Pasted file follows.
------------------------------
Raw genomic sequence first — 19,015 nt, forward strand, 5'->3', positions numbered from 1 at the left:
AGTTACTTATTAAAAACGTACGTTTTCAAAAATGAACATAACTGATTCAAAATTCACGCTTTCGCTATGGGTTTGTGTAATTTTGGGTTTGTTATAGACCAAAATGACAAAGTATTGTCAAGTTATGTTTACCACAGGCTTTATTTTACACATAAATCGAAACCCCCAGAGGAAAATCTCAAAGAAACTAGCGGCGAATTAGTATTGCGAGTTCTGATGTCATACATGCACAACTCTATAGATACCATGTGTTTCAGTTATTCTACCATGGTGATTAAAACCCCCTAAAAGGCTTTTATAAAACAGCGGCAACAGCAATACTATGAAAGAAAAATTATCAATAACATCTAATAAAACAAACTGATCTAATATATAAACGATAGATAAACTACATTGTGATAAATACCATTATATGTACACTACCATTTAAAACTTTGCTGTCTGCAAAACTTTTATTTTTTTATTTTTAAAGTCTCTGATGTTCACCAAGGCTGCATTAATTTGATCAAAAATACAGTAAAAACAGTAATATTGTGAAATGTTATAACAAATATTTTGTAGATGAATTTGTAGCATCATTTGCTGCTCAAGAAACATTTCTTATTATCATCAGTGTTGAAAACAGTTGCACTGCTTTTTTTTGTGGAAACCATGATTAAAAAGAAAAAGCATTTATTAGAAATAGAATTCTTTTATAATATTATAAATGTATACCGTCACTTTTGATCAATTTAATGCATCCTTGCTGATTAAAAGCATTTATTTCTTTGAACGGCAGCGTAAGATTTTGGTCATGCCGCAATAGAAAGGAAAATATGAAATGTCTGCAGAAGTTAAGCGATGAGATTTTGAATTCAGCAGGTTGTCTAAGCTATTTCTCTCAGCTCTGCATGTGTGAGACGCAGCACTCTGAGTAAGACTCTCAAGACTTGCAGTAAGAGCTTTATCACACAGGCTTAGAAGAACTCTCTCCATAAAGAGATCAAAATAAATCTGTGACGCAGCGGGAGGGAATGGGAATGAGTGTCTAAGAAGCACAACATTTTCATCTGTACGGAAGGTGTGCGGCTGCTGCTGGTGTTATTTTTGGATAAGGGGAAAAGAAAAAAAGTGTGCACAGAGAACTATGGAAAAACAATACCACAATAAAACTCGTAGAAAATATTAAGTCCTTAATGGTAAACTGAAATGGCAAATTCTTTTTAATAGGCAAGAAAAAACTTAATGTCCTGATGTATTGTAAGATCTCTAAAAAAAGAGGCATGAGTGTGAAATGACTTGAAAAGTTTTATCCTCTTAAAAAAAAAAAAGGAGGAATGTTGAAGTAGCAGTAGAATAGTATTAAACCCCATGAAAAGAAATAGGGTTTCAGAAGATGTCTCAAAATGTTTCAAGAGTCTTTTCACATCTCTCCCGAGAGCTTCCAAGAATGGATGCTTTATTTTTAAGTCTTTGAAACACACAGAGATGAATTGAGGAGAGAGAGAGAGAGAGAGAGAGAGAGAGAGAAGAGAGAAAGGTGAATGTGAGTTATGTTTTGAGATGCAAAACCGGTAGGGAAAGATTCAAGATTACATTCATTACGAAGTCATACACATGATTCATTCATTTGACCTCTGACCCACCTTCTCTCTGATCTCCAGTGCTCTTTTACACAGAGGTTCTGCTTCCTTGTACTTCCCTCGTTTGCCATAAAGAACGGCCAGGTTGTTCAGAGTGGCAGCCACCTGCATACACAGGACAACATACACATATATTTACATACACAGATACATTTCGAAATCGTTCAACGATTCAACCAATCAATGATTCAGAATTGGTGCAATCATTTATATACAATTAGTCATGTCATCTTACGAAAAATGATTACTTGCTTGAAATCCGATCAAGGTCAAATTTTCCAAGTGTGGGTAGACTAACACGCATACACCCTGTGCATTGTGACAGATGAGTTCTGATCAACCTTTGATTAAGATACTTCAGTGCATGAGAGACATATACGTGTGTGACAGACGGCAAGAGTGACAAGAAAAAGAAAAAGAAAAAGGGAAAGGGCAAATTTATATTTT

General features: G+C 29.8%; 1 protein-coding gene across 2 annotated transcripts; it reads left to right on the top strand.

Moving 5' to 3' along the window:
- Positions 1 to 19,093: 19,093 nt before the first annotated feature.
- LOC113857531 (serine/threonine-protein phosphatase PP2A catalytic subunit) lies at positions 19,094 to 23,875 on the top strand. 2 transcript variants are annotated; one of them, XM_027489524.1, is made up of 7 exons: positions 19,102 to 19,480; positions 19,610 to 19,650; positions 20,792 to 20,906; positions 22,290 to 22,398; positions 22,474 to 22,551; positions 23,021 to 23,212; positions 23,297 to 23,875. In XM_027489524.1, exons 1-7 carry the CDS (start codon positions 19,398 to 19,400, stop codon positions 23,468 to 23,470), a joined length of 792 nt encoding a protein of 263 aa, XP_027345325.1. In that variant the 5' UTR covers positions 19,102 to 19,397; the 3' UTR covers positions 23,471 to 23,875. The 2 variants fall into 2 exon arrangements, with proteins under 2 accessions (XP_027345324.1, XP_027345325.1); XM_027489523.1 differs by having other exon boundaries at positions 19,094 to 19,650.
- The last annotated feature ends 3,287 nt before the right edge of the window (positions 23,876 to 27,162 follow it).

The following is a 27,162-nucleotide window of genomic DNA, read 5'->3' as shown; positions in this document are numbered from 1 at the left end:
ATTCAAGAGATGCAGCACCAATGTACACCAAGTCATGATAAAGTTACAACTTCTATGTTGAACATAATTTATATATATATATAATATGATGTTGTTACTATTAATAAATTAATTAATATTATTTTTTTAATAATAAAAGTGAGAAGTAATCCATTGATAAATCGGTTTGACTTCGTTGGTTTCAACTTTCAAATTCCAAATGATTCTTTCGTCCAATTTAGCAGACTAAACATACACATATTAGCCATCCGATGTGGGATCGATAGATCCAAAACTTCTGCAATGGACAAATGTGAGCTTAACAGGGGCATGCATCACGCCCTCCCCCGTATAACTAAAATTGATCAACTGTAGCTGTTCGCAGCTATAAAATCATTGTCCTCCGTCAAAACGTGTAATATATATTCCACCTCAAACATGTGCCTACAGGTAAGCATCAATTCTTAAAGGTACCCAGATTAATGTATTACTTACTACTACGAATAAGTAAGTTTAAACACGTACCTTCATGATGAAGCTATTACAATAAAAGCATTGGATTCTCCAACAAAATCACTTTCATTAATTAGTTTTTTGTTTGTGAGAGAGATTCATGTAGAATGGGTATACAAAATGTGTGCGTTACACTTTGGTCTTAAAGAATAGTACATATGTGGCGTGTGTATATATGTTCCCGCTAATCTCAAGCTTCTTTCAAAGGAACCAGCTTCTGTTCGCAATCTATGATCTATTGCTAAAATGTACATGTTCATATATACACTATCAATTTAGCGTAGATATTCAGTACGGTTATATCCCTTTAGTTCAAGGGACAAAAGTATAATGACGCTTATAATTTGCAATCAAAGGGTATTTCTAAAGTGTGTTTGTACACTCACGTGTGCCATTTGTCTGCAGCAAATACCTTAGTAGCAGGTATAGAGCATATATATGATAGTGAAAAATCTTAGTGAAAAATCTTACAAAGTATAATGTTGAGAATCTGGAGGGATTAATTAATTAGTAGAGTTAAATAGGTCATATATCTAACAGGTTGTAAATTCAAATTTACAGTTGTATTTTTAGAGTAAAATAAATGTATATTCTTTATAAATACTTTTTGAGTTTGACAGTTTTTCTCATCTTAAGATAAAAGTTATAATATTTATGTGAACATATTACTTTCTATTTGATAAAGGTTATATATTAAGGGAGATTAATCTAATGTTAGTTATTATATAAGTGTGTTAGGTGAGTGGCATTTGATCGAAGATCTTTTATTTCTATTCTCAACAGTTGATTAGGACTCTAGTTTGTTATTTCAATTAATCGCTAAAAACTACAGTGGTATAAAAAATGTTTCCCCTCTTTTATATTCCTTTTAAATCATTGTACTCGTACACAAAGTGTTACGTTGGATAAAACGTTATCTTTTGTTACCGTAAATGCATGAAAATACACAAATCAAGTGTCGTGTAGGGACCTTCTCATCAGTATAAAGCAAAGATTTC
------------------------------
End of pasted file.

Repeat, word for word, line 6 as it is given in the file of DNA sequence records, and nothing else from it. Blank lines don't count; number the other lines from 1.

- LOC113857531 (serine/threonine-protein phosphatase PP2A catalytic subunit) lies at positions 19,094 to 23,875 on the top strand. 2 transcript variants are annotated; one of them, XM_027489524.1, is made up of 7 exons: positions 19,102 to 19,480; positions 19,610 to 19,650; positions 20,792 to 20,906; positions 22,290 to 22,398; positions 22,474 to 22,551; positions 23,021 to 23,212; positions 23,297 to 23,875. In XM_027489524.1, exons 1-7 carry the CDS (start codon positions 19,398 to 19,400, stop codon positions 23,468 to 23,470), a joined length of 792 nt encoding a protein of 263 aa, XP_027345325.1. In that variant the 5' UTR covers positions 19,102 to 19,397; the 3' UTR covers positions 23,471 to 23,875. The 2 variants fall into 2 exon arrangements, with proteins under 2 accessions (XP_027345324.1, XP_027345325.1); XM_027489523.1 differs by having other exon boundaries at positions 19,094 to 19,650.